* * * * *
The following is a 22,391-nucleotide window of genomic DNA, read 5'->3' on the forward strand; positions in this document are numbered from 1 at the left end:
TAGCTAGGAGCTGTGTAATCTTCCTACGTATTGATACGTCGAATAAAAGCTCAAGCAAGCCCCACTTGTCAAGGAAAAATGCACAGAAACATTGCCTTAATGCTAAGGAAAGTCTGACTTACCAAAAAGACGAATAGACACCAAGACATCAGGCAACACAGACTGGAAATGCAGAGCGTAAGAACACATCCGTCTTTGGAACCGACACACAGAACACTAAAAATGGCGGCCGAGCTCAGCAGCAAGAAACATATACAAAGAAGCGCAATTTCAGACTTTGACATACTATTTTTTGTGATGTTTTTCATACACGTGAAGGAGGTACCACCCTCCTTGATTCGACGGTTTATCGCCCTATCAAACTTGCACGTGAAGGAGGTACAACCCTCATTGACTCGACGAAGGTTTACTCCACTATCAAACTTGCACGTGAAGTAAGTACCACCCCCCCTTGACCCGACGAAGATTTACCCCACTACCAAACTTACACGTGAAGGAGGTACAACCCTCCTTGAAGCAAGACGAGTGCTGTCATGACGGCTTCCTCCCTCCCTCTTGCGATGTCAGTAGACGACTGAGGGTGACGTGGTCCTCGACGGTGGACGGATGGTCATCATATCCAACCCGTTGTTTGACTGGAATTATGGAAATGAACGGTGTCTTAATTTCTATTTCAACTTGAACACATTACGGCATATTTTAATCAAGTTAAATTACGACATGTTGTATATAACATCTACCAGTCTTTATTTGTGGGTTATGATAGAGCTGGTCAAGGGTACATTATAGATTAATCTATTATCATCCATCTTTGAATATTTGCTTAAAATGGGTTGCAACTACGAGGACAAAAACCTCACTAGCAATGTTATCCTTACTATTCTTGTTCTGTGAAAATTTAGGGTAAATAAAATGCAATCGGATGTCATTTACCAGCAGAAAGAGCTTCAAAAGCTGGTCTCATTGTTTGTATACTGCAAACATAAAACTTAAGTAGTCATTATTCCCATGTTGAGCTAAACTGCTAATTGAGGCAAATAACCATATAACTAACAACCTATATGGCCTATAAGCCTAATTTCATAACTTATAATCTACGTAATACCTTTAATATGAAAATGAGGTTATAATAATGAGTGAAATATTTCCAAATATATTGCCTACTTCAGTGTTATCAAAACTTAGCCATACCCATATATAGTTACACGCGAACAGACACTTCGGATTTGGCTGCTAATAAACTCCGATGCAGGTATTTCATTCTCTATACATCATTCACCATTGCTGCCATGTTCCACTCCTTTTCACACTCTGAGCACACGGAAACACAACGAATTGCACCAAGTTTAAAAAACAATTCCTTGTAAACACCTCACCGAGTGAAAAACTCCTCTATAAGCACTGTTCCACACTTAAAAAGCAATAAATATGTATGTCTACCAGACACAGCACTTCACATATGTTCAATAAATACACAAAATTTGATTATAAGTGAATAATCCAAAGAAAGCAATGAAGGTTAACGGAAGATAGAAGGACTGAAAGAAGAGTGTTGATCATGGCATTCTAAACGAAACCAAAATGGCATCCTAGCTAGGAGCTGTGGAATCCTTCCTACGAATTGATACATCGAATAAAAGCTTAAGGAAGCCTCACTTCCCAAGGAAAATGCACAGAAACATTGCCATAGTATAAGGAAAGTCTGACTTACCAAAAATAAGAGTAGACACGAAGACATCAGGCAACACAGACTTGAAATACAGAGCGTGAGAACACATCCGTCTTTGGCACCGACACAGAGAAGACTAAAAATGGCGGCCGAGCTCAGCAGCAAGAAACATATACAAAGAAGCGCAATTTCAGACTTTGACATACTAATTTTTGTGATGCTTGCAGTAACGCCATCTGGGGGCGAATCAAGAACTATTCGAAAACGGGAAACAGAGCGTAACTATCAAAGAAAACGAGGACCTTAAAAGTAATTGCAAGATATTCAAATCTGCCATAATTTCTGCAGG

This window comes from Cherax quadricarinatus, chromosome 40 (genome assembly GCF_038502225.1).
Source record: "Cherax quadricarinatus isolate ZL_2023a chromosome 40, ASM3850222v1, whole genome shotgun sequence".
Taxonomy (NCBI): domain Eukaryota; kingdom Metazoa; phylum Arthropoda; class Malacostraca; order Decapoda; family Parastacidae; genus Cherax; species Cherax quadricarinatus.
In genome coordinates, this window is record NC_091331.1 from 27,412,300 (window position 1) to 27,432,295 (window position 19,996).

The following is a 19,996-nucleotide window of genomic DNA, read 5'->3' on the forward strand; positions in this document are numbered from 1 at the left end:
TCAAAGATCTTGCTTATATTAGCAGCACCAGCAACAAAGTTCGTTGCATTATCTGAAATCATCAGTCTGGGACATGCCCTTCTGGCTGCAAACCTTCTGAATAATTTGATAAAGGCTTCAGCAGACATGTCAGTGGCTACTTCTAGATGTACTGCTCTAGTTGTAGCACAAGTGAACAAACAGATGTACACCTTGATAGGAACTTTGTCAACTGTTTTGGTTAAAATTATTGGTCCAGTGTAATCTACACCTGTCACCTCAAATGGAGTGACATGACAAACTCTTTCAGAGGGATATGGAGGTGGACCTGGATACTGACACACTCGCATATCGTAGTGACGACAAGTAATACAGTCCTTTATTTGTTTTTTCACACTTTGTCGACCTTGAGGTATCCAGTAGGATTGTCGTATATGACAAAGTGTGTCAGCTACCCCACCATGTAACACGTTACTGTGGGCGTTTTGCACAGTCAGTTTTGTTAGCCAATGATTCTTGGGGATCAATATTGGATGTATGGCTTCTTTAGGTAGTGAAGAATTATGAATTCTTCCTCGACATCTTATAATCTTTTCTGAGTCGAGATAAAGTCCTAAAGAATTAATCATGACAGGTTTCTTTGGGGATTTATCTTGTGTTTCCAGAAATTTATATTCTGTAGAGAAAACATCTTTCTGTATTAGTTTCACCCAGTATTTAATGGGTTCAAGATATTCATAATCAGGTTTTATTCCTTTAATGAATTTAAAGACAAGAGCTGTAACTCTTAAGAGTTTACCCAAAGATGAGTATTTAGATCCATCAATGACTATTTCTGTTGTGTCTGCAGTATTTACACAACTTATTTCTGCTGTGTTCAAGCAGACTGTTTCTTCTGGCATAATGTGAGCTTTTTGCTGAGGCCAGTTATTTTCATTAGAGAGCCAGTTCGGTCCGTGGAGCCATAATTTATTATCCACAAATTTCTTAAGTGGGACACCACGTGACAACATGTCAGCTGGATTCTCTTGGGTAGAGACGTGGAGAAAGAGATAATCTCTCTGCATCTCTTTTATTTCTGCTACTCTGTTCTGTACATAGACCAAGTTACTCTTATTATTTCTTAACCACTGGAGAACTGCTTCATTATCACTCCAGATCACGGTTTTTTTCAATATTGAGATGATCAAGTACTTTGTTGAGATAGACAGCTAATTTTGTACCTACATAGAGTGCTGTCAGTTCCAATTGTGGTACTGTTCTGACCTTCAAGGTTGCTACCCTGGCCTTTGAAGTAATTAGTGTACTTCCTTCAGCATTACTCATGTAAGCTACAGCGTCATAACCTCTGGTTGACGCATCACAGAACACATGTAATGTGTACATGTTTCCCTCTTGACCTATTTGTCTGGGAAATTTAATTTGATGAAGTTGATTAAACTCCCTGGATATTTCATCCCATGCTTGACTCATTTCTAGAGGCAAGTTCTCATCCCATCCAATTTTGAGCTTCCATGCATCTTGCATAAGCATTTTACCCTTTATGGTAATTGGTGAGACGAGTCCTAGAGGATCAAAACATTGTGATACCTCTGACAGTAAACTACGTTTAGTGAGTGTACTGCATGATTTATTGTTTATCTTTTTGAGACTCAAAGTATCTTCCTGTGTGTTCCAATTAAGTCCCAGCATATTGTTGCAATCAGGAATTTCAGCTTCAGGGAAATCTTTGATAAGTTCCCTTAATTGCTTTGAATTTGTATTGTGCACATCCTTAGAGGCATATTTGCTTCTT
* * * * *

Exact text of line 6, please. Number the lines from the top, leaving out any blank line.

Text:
In genome coordinates, this window is record NC_091331.1 from 27,412,300 (window position 1) to 27,432,295 (window position 19,996).